Alex Collins & Rebecca Barbary - Aug 10 2023
International Youth Day and Supporting the Workforce of the Future

Demonstration kits for electrical and mechanical engineering TVET lecturers distributed at Elangeni College in South Africa.

In many countries, youth employment levels are abysmally low, threatening the economic future of both youth and their countries. According to the International Labor Organization, the share of youth not in employment, education, or training in 2020 (the latest year for which a global estimate is available) rose to 23.3%.

Harnessing the power of data to better align youth skills to workforce needs, demonstrate return on investment, and equip employees to use data in their day-to-day jobs, could be a critical answer in building the workforce of the future. And around the world, Palladium projects are utilising data to build better workforce development programs, generate evidence for further investments, and improve curriculum in continuing education courses, ultimately, with the goal of improving youth employment and job skills.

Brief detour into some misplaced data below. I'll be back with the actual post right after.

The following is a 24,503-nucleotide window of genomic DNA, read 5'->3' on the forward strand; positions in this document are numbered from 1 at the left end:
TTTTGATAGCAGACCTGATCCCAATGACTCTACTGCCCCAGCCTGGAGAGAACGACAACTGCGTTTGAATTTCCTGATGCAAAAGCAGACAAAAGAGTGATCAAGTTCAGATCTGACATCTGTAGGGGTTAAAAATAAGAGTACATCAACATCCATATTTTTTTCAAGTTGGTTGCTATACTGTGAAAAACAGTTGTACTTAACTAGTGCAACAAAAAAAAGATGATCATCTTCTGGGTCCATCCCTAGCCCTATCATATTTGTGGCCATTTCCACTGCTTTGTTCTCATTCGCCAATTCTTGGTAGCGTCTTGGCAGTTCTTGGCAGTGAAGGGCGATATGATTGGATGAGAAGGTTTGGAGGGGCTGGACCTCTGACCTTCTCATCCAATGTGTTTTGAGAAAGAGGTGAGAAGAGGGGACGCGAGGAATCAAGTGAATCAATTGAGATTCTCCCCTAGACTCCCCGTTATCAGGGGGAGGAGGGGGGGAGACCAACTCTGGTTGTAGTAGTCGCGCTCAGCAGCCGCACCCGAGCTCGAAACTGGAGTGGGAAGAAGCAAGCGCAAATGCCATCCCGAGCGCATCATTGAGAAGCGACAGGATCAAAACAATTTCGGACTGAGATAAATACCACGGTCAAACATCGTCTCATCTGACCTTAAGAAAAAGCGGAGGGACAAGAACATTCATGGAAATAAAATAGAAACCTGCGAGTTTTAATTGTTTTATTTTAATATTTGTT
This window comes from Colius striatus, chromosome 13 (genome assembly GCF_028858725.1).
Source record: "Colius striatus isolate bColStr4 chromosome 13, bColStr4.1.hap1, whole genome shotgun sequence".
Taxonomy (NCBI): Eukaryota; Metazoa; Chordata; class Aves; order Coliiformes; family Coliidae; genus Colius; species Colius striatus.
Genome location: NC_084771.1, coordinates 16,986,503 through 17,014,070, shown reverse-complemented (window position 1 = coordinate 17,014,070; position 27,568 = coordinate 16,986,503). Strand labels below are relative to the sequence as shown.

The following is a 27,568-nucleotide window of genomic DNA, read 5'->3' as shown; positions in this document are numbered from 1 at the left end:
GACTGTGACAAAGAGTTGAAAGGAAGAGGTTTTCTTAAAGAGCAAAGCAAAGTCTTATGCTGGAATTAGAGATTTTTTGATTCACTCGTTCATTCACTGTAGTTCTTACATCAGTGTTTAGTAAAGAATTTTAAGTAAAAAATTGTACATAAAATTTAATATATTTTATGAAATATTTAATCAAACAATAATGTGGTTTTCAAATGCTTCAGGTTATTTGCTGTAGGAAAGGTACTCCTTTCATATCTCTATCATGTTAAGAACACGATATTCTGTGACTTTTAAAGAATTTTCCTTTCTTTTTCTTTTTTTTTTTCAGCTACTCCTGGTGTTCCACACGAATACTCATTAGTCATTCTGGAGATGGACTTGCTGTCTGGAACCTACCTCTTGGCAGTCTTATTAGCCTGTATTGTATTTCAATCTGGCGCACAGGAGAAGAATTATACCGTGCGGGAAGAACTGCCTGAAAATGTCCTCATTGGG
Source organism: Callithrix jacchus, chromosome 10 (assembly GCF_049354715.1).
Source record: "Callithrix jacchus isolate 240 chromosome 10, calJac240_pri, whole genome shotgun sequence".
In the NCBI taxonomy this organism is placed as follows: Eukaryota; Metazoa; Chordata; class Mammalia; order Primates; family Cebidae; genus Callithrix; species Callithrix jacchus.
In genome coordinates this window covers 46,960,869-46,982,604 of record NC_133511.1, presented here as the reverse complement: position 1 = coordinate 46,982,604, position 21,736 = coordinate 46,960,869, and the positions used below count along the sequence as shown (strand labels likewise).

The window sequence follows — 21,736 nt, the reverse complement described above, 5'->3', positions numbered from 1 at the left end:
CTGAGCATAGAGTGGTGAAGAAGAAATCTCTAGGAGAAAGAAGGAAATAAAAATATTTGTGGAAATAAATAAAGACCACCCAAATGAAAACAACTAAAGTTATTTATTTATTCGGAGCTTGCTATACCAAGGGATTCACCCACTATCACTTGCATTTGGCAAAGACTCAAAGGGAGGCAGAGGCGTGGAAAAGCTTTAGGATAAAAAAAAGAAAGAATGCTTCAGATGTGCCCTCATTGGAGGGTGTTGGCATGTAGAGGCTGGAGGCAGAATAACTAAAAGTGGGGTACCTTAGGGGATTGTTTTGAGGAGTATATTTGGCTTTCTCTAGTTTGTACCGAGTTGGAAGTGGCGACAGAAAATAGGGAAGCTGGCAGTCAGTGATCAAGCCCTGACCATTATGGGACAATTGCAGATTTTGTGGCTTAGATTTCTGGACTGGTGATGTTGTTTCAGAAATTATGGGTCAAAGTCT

This International Youth Day, we're highlighting just a few of Palladium's many global projects that use data to support young people to better prepare for the workforce and sustainable employment. 

Creating Economic Opportunities

Many workforce development programs use data to capture information on employer needs and ensure their programs include skills to prepare youth to compete in today’s labor market. In Guatemala, Palladium worked with Technical and Vocational Education and Training (TVET) institutions like the Intecap Technical Institute under USAID’s Creating Economic Opportunities project, training 16,000 18-30-year-olds from Guatemala City and towns in the Western Highlands in technical and soft skills to meet the needs of more than 400 employers across a variety of sectors.

The curriculum was tailored to employer needs based on a survey of 320 businesses about employment processes and their experience employing youth, to ensure that youth completing the program gained employment skills that the market demanded.